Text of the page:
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High Strung or Nashville Tuning - Learn how it's done.
Lesson by: Kirk Lorange



As I'm sure you are aware, I put a lot of time into arranging the tunes, filming, recording and creating these lessons. Most, including this one, are now free. You can help defray the cost of keeping this site online by making a donation.

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In this video I've tuned my Maton acoustic to Nashville tuning, or 'high strung'. It's a little trick they use in country to fatten up the strumming without too much bassy bottom end booming the sound up. It's still standard tuning, except that the G, D. A and bass E strings are one octave up in pitch.

Here's how you do it:

Leave the E and B strings alone, they stay the same.

Use a 009 or 010 as a G string and tune it up to G, the same G you hear on the 3rd fret of the E string.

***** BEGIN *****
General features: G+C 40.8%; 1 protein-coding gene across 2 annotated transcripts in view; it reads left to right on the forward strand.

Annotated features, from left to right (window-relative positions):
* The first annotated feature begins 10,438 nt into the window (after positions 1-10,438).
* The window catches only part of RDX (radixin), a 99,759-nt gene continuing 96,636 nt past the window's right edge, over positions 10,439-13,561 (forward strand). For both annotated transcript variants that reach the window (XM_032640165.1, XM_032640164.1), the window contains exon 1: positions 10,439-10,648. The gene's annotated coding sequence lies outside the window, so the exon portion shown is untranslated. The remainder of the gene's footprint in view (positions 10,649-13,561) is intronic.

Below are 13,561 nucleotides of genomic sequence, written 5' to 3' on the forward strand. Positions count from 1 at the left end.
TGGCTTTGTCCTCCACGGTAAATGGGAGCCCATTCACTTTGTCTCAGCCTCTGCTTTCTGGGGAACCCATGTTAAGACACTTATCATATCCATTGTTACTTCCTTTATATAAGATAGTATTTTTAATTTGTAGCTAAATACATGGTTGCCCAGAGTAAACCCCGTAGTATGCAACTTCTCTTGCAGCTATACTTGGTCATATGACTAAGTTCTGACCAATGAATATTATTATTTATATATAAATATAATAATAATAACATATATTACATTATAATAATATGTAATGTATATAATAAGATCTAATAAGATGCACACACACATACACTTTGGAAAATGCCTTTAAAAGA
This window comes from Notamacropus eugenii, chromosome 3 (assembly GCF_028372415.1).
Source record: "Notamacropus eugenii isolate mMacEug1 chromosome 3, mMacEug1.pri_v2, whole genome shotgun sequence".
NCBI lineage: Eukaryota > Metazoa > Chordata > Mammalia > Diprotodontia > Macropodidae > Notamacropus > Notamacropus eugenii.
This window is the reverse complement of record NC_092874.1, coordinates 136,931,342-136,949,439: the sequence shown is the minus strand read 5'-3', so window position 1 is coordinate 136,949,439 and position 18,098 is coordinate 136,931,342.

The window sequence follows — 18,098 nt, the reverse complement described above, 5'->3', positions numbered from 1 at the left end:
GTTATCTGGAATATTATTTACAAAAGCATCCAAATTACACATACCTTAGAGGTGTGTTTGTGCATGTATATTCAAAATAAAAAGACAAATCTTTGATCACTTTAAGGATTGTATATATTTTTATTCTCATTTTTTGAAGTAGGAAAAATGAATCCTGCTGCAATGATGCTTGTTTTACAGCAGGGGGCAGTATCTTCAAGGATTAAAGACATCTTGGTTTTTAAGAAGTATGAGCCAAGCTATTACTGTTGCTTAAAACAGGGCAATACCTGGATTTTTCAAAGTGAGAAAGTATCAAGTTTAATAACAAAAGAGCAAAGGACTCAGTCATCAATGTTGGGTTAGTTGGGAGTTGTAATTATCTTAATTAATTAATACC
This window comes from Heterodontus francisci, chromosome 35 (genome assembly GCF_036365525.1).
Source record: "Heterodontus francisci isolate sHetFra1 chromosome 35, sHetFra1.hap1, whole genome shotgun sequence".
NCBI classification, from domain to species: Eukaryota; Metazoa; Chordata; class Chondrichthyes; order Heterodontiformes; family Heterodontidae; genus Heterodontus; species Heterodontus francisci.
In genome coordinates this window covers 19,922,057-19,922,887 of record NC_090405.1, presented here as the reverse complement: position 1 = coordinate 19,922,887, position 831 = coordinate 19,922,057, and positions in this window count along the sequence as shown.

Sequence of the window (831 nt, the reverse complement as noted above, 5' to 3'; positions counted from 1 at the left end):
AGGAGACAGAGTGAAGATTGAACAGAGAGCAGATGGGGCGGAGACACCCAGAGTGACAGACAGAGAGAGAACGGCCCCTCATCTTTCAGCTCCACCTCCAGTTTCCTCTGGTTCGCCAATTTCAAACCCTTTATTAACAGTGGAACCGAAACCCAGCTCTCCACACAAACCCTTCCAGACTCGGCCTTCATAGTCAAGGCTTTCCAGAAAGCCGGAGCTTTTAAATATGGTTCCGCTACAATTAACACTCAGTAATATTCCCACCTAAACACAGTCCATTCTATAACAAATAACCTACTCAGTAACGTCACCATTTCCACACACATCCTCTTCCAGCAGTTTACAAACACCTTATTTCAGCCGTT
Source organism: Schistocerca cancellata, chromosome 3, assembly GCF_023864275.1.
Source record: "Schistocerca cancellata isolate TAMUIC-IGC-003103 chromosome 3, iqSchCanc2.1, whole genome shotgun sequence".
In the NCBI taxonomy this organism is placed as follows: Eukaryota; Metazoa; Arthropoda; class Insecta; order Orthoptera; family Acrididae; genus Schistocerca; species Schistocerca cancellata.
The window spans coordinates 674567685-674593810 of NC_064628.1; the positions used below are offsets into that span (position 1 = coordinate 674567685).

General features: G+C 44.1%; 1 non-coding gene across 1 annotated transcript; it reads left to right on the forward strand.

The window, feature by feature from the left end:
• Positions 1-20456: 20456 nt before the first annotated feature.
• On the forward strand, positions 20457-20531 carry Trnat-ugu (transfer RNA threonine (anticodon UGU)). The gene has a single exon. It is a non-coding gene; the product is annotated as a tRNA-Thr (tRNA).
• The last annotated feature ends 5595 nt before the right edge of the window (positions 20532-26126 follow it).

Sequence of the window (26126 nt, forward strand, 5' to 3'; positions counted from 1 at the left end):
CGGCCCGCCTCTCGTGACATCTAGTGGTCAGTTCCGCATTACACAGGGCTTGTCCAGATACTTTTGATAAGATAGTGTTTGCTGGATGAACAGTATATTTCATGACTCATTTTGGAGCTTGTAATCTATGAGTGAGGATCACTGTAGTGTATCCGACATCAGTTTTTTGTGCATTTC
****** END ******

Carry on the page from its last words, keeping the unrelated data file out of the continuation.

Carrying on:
Use a 012 as a D string and tune it to D, the same D as you hear on the 3rd fret of the B string,

Use a 016 as A string. Tune it relative to the D string.

Use a 024 wound string as a bottom E. Tune it relative to the A.

Now you have a guitar that's tuned EADGBE as normal, but you'll hear all kinds of nice doubling up of notes emerging. The hardest part is convincing your fingers that you can still play as normal, especially when you hit that really high G string.

I did this little movie of some picking. A high strung and a normal guitar picking away together is a beautiful thing. It's almost, but not quite, a 12 string sound. This tuning is in fact a 12 string without the thick set.